Designed to benefit those who rely on their bicycles, Sue Knaup's gear shifter aims to be a more durable, affordable and repairable alternative to common shifters.
She now wants to mass produce it and has put a pledge on the crowdsource funding website Kickstarter. She aims to raise $10,000 - the amount she needs to design and produce the correct casting molds as well as the first production run.
Produced from just six components, the shifter consists of two cast aluminium pieces alongside four parts you'd likely already find in your garage. The aluminium parts can even be cast at home from scrap in a process involving household charcoal and a flower pot. It's symmetrical too, meaning this can be used to operate both front and rear derailleurs. With most broken shifters getting replaced rather than repaired, these should also have a positive environmental impact.
Knaup herself is the executive director of One Street, an international bicycle advocacy organisation, and she was previously the long-term owner of an Arizona bike shop. After producing prototypes of the shifter, Knaup has since worked with experts in aluminium casting and CAD design to produce the final prototype that's pictured above. It's worth noting that the shifter photographed was produced using a CNC machine rather than the casting process.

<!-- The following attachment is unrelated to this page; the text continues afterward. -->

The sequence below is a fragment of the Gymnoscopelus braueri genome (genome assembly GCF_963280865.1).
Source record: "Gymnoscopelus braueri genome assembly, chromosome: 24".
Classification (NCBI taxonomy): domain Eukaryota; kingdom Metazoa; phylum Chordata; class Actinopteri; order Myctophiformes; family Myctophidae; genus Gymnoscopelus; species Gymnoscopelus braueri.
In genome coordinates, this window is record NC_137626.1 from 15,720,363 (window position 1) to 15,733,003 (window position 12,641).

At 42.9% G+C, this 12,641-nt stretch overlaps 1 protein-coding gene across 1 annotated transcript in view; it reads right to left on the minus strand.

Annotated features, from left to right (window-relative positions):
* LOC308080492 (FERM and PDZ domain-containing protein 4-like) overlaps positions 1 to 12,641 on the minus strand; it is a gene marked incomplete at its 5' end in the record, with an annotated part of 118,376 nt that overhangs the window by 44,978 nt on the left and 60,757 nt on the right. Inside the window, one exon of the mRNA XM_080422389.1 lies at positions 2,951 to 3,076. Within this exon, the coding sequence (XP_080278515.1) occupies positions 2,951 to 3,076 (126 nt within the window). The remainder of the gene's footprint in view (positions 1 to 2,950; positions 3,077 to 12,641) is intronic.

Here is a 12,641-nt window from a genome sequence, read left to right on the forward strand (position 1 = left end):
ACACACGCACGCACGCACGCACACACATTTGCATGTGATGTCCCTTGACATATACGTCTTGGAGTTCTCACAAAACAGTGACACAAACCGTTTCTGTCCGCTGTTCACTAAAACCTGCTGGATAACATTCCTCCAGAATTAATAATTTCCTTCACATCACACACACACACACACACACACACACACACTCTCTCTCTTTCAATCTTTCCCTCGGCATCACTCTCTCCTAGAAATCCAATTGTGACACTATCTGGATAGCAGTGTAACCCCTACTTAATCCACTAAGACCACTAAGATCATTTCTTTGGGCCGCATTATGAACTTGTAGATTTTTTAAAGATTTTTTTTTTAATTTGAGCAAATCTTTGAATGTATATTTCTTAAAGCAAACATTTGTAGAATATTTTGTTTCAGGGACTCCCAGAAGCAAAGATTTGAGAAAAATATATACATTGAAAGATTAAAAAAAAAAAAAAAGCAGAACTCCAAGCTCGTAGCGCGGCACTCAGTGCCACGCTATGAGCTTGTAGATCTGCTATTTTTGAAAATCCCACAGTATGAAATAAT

One Street don't intend on stopping here. They've got plans to produce a rear derailleur and chain to benefit cyclists in need.
Should the Kickstarter pledge be succesful, any backers putting forward more than $50 will receive one of the first batch of levers. Those contributing $100 or more will also receive a signed copy of the forthcoming production manual - a guide that will explain all the steps needed to produce the shift levers, including in-depth guidance on the primitive aluminium casting method.
Visit the Kickstarter page for more information.
One Street Components' Bike Shift Lever uses just six components - four of which you are likely to find in your own garage